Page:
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Lessons on power and oppression from Moses 6

By Fedwa Wazwaz, Engage Minnesota

God! There is no deity but He! To Him belong the most Beautiful Names. Has the story of Moses reached thee? (Qur’an 20:8-9)

fedwa
Sometimes, it takes time before God’s justice will manifest. Oppressors are sometimes given many chances for repentance and transformation.  Some receive, while others reject and grow in delusion.

I was trying to decide which article by scholars on trauma to share, but the reading is quite long and difficult to follow.  However, I found this article on psychotherapy which is a very easy reading that can help you follow my analysis in this piece.  Try to read it before continuing with the rest of this reflection piece.

God opened a door of repentance, and, in the case of the magicians, they saw the truth and told Pharaoh:

So the magicians were thrown down to prostration: they said, “We believe in the Lord of Aaron and Moses”.

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Lessons on power and oppression from Moses 5

By Fedwa Wazwaz, Engage MN

God! There is no deity but He! To Him belong the most Beautiful Names. Has the story of Moses reached thee? (Qur’an 20:8-9)

fedwa
Oppression works in many ways. One way is by convincing people that they’re bad: that they’re thugs, savages, or terrorists. A people can be controlled psychologically when an oppressor makes them feel as though they can’t overcome a mistake that they’ve made or defines them by their worst moment. This is also true if an oppressor defines the “other” by the worst actions of the fringe amongst them.

An oppressor thus doesn’t allow people to grow. To oppress another, you have to dehumanize them in your eyes first and then, later, in the eyes of others, then in their own eyes.  An oppressor takes the worst act and the worst moment and keeps people hostage to that act or moment.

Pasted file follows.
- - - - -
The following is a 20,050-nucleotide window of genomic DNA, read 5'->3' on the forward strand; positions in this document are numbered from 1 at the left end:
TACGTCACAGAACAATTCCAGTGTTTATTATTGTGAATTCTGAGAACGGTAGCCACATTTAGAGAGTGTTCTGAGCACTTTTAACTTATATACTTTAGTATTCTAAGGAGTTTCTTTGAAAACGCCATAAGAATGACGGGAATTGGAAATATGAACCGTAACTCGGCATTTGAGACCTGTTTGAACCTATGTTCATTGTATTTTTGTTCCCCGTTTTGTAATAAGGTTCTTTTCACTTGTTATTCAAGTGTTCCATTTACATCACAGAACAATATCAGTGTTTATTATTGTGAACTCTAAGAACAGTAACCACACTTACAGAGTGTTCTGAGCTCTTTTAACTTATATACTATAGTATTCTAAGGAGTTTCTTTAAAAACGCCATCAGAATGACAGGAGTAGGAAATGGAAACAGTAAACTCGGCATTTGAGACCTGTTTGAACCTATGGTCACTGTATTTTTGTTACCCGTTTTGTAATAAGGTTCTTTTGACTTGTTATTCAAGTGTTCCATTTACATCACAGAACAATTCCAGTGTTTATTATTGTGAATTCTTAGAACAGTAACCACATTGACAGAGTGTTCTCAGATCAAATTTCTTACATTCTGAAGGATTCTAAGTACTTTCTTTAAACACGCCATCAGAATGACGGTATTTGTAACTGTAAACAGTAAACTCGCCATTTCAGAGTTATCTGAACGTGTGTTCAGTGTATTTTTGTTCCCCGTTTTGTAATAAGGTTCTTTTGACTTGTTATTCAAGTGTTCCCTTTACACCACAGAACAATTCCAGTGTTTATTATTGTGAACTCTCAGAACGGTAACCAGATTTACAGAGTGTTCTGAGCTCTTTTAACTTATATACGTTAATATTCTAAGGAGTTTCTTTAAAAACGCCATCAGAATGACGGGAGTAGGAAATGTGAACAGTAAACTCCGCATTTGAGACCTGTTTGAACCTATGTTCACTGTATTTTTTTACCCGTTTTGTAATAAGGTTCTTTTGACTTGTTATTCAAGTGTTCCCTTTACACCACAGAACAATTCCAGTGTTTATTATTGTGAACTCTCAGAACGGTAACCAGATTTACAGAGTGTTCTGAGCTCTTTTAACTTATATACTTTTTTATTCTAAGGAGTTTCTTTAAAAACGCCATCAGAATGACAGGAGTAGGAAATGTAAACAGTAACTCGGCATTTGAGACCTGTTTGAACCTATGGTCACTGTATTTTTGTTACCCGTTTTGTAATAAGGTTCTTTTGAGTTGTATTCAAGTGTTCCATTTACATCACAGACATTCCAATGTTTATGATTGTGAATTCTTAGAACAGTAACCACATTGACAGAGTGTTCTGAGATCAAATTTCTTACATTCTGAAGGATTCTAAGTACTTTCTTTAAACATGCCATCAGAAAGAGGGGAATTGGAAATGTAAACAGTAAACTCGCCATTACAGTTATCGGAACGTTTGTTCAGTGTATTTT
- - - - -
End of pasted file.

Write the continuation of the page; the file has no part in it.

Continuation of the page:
Sometimes, we react to this by trying to show only our best moments. This creates a cycle of showing good Muslim, bad Muslim, good Muslim, bad Muslim, and doesn’t advance the discussion.  A case in point is 9/11 or the Paris attacks, where many in the Muslim community reacted to being demonized by working to prove that Muslims are model citizens.  

Even though it doesn’t seem so, it’s counter-productive for Muslim-Americans to present everything that Muslims do as good. It feeds into the psychological construct of oppression by not allowing Muslims to admit error and grow. We cannot “prove” that Muslims are perfect, because there are also bad and ugly aspects of Muslim communities like everywhere else. Our argument should be, we are human and then turn the mirror around and say, like you.

Craig Hicks, who assassinated three young people in Chapel Hill, counted himself an atheist, but this hardly proves all atheists would act in this way. But it does tell Bill Maher and Richard Dawkins, two atheists who are also prominent bigots, that you and your group are human, too.

But we can’t just condemn Dawkins and others. We also need to give opportunities for growth and repentance, because God is a perpetual forgiver.   

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Speaking Truth to Power

By Fedwa Wazwaz, Engage Minnesota